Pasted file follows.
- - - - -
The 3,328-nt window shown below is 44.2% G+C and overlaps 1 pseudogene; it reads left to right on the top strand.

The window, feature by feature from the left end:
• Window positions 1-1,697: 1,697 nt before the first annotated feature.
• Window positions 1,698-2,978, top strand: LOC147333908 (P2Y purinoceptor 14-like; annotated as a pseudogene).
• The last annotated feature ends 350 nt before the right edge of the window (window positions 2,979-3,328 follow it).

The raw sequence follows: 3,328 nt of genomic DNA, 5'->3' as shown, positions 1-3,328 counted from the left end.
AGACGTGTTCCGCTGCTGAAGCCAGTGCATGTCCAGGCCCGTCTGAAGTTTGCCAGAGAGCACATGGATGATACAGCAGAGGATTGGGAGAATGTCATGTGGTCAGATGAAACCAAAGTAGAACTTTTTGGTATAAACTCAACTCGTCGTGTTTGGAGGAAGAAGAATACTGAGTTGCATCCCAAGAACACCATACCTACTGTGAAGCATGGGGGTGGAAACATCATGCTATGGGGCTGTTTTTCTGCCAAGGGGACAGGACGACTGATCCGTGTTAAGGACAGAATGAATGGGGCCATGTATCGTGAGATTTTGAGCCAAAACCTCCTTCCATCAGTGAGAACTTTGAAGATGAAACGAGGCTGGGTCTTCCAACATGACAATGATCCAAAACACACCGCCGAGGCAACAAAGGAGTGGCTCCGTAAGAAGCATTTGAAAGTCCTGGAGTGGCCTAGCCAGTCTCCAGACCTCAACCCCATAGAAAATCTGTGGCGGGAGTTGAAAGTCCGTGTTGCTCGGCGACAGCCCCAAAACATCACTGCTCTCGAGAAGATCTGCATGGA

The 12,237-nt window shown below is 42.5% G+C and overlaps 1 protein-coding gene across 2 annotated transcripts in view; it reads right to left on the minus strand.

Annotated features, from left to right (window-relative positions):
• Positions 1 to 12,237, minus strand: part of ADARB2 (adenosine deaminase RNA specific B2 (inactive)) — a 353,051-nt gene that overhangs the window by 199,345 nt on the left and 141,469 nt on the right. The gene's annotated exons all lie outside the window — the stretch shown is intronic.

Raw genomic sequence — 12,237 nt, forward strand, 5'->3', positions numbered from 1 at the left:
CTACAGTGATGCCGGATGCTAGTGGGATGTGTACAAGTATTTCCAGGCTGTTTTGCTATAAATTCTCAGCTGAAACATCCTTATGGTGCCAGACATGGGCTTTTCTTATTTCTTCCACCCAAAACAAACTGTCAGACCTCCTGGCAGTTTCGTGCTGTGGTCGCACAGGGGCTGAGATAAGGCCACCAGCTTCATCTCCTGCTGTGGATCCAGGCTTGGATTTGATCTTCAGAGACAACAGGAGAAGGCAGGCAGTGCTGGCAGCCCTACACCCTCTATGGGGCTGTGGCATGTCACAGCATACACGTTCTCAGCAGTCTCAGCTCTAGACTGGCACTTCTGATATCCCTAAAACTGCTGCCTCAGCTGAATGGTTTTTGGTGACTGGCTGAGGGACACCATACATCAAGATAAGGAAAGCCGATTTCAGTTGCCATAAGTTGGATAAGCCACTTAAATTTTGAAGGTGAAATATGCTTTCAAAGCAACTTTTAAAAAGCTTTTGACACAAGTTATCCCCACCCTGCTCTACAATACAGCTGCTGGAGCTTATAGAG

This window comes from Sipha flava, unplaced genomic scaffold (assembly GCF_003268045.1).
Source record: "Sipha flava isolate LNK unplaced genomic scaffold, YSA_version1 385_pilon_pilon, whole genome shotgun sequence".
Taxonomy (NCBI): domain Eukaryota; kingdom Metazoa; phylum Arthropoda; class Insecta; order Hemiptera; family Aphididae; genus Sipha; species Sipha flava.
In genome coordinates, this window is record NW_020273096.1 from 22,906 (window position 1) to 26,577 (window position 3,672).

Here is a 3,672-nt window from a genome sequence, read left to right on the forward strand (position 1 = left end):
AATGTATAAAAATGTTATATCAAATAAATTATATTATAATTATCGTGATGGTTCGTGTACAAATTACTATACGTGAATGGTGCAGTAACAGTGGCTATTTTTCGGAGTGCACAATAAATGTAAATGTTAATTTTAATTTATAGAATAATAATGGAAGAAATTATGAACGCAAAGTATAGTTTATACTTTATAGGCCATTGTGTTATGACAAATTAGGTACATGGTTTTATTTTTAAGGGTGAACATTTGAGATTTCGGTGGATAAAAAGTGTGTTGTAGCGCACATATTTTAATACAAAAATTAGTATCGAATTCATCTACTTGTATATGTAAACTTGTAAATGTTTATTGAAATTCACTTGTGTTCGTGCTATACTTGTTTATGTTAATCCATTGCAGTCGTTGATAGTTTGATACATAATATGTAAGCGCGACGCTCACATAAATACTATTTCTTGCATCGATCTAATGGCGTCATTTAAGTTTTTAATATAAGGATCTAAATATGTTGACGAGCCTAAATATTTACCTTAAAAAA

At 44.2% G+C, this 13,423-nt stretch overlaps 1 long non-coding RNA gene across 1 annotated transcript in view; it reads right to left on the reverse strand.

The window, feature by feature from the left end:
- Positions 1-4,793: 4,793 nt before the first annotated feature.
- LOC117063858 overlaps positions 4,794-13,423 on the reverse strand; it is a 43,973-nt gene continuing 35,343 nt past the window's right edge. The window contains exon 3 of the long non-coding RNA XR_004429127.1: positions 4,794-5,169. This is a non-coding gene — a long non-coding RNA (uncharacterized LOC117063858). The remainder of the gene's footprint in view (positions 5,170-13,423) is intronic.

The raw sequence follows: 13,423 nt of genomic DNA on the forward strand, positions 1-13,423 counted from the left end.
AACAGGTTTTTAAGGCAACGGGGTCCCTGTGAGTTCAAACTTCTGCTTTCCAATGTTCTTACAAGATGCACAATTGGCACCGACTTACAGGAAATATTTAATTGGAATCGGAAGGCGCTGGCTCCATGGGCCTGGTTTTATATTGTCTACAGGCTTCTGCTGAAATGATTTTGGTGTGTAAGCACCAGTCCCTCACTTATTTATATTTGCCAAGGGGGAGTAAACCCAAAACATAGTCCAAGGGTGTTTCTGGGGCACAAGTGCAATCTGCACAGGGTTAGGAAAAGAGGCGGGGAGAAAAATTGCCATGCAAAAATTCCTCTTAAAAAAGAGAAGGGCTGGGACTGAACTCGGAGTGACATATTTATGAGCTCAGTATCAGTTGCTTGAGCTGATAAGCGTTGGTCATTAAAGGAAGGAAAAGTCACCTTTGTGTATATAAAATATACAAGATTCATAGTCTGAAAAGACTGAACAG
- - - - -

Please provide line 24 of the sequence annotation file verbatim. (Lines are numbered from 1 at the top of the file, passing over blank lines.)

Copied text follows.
AACAGGTTTTTAAGGCAACGGGGTCCCTGTGAGTTCAAACTTCTGCTTTCCAATGTTCTTACAAGATGCACAATTGGCACCGACTTACAGGAAATATTTAATTGGAATCGGAAGGCGCTGGCTCCATGGGCCTGGTTTTATATTGTCTACAGGCTTCTGCTGAAATGATTTTGGTGTGTAAGCACCAGTCCCTCACTTATTTATATTTGCCAAGGGGGAGTAAACCCAAAACATAGTCCAAGGGTGTTTCTGGGGCACAAGTGCAATCTGCACAGGGTTAGGAAAAGAGGCGGGGAGAAAAATTGCCATGCAAAAATTCCTCTTAAAAAAGAGAAGGGCTGGGACTGAACTCGGAGTGACATATTTATGAGCTCAGTATCAGTTGCTTGAGCTGATAAGCGTTGGTCATTAAAGGAAGGAAAAGTCACCTTTGTGTATATAAAATATACAAGATTCATAGTCTGAAAAGACTGAACAG